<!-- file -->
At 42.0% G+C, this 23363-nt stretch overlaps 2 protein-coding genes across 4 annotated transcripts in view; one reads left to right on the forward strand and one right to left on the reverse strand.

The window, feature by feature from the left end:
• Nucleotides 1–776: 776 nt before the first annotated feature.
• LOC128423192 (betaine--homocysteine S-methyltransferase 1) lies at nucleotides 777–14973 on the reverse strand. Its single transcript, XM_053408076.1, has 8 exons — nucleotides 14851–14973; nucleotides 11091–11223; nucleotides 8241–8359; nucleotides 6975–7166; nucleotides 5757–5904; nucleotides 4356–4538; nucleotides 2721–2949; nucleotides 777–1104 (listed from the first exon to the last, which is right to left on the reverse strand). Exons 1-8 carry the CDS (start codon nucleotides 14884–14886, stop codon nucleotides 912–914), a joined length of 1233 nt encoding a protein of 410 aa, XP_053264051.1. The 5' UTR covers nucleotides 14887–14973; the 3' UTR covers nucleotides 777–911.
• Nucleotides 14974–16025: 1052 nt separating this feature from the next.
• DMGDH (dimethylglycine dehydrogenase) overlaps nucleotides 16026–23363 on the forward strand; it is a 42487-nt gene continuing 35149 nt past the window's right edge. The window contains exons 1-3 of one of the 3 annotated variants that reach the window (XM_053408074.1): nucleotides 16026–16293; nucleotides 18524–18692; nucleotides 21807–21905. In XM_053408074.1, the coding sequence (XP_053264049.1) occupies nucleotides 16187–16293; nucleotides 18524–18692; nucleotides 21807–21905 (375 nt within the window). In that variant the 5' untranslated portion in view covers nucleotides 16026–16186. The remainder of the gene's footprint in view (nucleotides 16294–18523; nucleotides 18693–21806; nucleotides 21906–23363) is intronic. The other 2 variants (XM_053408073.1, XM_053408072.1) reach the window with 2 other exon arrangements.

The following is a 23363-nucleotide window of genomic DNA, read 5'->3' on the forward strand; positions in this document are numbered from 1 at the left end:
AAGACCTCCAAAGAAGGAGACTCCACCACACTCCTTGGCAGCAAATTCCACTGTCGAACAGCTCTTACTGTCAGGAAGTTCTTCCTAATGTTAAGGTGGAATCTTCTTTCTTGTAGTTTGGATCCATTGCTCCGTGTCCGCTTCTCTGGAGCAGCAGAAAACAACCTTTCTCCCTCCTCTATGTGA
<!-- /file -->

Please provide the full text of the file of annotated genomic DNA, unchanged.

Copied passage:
At 42.0% G+C, this 23363-nt stretch overlaps 2 protein-coding genes across 4 annotated transcripts in view; one reads left to right on the forward strand and one right to left on the reverse strand.

The window, feature by feature from the left end:
• Nucleotides 1–776: 776 nt before the first annotated feature.
• LOC128423192 (betaine--homocysteine S-methyltransferase 1) lies at nucleotides 777–14973 on the reverse strand. Its single transcript, XM_053408076.1, has 8 exons — nucleotides 14851–14973; nucleotides 11091–11223; nucleotides 8241–8359; nucleotides 6975–7166; nucleotides 5757–5904; nucleotides 4356–4538; nucleotides 2721–2949; nucleotides 777–1104 (listed from the first exon to the last, which is right to left on the reverse strand). Exons 1-8 carry the CDS (start codon nucleotides 14884–14886, stop codon nucleotides 912–914), a joined length of 1233 nt encoding a protein of 410 aa, XP_053264051.1. The 5' UTR covers nucleotides 14887–14973; the 3' UTR covers nucleotides 777–911.
• Nucleotides 14974–16025: 1052 nt separating this feature from the next.
• DMGDH (dimethylglycine dehydrogenase) overlaps nucleotides 16026–23363 on the forward strand; it is a 42487-nt gene continuing 35149 nt past the window's right edge. The window contains exons 1-3 of one of the 3 annotated variants that reach the window (XM_053408074.1): nucleotides 16026–16293; nucleotides 18524–18692; nucleotides 21807–21905. In XM_053408074.1, the coding sequence (XP_053264049.1) occupies nucleotides 16187–16293; nucleotides 18524–18692; nucleotides 21807–21905 (375 nt within the window). In that variant the 5' untranslated portion in view covers nucleotides 16026–16186. The remainder of the gene's footprint in view (nucleotides 16294–18523; nucleotides 18693–21806; nucleotides 21906–23363) is intronic. The other 2 variants (XM_053408073.1, XM_053408072.1) reach the window with 2 other exon arrangements.

The following is a 23363-nucleotide window of genomic DNA, read 5'->3' on the forward strand; positions in this document are numbered from 1 at the left end:
AAGACCTCCAAAGAAGGAGACTCCACCACACTCCTTGGCAGCAAATTCCACTGTCGAACAGCTCTTACTGTCAGGAAGTTCTTCCTAATGTTAAGGTGGAATCTTCTTTCTTGTAGTTTGGATCCATTGCTCCGTGTCCGCTTCTCTGGAGCAGCAGAAAACAACCTTTCTCCCTCCTCTATGTGA